On the Period Look for Carol
Visually we're trying to reference the late 40's early 50's. Before melodrama was considered Circean, so going to the Eisenhower era. We're somewhere between black & white and color, so the colors are more muted in this film. I shot it more like a noir-ish film. But not with a naturalism or a heightened realism. It was shot more like we're documenting these people in their world.
On Working with First Time Directors
I generally don't have problems with first time directors or women. I [also] have a great experience with seasoned directors. It's the directors in the middle that want to change their path based on what they saw last weekend, or they're questioning themselves. I like working with first time directors because they are more open to trying things.
On Aspect Ratios
The aspect ratio I like the best we don't shoot in anymore, except in Europe, 1:66. I think 1:66 is more human for the body. 1:85 was about getting people away from their television sets in the 60's. It's harder for closeups, I don't like cutting into heads, I like to show the whole head. Everyone likes 2:35 or 2:41, they like it wider. But it's funny, even in The Assassin he went back to the 4:3 or the 1:33 frame. If you wait long enough it comes back.
On Framing / Eyeline philosophy
I'm always trying to experiment with compositions. I'm always trying to break closeup, medium, our camera operator has this incredible sense of framing. Letting people come to the left side of the frame in a pan and not letting them leave the frame. We call that offset compositions. Why? I don't know, it's just kind of an intuitive thing trying to play with visual grammar in a way that connects the audience to the characters. For me the spatial relationship in the frame has a lot to do with the space we're shooting them in, I'm very interesting in the composition of what's around the person, rather than situating them in a specific frame no matter what the environment is. In the scene where Carol goes with Rooney to that restaurant, the compositions are offset. We partly did it because we love the way the extras look in the background and the painting on the wall. We just played with it.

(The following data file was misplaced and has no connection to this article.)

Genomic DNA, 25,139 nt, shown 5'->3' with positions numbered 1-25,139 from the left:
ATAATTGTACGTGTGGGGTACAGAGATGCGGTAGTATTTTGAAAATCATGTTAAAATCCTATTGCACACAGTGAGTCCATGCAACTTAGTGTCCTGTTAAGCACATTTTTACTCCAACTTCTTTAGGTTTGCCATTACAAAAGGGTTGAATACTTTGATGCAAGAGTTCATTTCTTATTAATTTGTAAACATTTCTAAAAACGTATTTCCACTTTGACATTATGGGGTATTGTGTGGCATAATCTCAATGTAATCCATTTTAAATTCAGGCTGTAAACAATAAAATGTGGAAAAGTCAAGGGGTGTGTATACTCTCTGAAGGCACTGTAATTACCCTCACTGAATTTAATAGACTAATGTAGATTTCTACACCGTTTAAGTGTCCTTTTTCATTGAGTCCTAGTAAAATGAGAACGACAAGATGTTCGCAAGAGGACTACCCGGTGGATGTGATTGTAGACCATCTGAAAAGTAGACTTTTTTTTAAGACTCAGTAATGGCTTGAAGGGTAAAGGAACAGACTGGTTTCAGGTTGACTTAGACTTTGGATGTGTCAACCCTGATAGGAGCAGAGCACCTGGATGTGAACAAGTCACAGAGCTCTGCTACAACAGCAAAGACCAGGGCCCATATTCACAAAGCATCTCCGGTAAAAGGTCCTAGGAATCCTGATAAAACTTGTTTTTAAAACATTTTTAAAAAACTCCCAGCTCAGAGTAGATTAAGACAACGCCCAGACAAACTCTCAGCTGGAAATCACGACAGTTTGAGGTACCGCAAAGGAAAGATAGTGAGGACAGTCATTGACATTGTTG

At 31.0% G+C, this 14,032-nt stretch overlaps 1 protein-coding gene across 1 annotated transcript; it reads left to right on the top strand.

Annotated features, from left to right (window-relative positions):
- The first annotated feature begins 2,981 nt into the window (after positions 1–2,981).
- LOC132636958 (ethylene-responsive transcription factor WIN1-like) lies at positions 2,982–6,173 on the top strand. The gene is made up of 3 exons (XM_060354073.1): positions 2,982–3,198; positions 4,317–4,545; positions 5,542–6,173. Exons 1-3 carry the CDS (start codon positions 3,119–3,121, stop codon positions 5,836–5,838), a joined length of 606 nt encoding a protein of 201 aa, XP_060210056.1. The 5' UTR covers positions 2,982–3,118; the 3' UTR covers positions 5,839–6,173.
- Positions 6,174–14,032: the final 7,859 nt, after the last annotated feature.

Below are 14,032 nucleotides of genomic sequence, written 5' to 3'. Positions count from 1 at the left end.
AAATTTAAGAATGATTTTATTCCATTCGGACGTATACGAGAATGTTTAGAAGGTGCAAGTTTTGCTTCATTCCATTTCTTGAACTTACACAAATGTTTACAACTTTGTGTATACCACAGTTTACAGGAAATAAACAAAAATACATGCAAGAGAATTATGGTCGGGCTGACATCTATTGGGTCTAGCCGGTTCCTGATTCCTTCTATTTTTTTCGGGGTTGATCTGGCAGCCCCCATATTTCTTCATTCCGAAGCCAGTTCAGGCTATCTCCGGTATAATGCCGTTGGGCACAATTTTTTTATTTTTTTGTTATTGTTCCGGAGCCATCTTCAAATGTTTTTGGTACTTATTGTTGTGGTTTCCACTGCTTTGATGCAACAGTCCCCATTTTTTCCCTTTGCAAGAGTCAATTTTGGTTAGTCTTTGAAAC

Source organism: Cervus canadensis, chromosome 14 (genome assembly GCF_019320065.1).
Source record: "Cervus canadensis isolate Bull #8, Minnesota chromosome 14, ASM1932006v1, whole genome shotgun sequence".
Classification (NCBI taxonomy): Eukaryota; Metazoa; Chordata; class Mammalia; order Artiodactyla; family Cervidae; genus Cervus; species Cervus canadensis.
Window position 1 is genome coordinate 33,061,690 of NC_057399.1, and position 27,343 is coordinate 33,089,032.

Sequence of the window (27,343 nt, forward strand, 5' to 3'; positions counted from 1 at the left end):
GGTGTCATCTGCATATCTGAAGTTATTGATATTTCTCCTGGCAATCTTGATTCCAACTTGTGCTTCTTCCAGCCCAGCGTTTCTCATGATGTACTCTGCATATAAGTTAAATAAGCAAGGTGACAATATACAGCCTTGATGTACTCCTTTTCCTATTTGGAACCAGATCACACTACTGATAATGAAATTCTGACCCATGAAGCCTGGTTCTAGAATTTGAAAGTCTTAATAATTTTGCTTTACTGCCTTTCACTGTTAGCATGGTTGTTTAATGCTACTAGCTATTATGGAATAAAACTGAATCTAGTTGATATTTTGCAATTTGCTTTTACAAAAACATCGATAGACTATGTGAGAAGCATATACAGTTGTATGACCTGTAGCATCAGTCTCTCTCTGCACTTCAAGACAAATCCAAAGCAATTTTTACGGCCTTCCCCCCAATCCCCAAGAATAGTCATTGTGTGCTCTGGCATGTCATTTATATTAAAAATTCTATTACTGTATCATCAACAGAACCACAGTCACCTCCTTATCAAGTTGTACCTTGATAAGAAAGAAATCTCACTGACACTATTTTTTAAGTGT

On using modern stock to create a period look / Shooting through glass
That's why we used 16mm. I limited the color palette of the film. We shot with a lot of magenta and greens and yellows. I was trying to shift the color spectrum of the film. Kodak has a much more saturated palette. We've lost Fuji, I used to like Fuji for certain parts of films when I want the more muted colors. I never like to put anything in front of the lens, because if you put a filter in front of the lens it changes everything, but if I do it in lights and in the set then I have modulation of different color and looks in the same frame. A lot of times we're shooting through glass or Plexiglass, but when Carol is writing at the coffee shot, that was a dingy scratched plastic storefront and we just shot through it.
On American Scripts vs. European Scripts
The design of the shots and lighting and the mood is creating for the viewer what the emotional impact is for the character. That's the strength of images, they can create a world for the view to respond to the emotions of the characters. In Europe, many scripts are written much different than our scripts. Scripts are written here purely by dialogue, and many directors I've worked with in Europe, Bertolucci, Wim Wenders, Eric Seidl, Werner Herzog, they write description. It's not based on dialogue. Not to say that dialogue doesn't play, but they'll write pages about where the location is, what the setting is, how it should feel. I've thought about it a lot why our culture is so rooted in the word, I think we come out of 19th Century novels, and we don't deal with irony very well. But until abstract expressionism, we didn't really have a visual code that was recognized internationally.
I just think Europe has a longer tradition visually through painting that creates the language of them telling their stories. When I was younger I think I only saw films that had subtitles, I didn't know they spoke English. [Todd Haynes] writes another script talking about imagery. He does visual references, a wonderful look book, he's so knowledgeable about imagery and ideas about images. You're only as good as the references you use.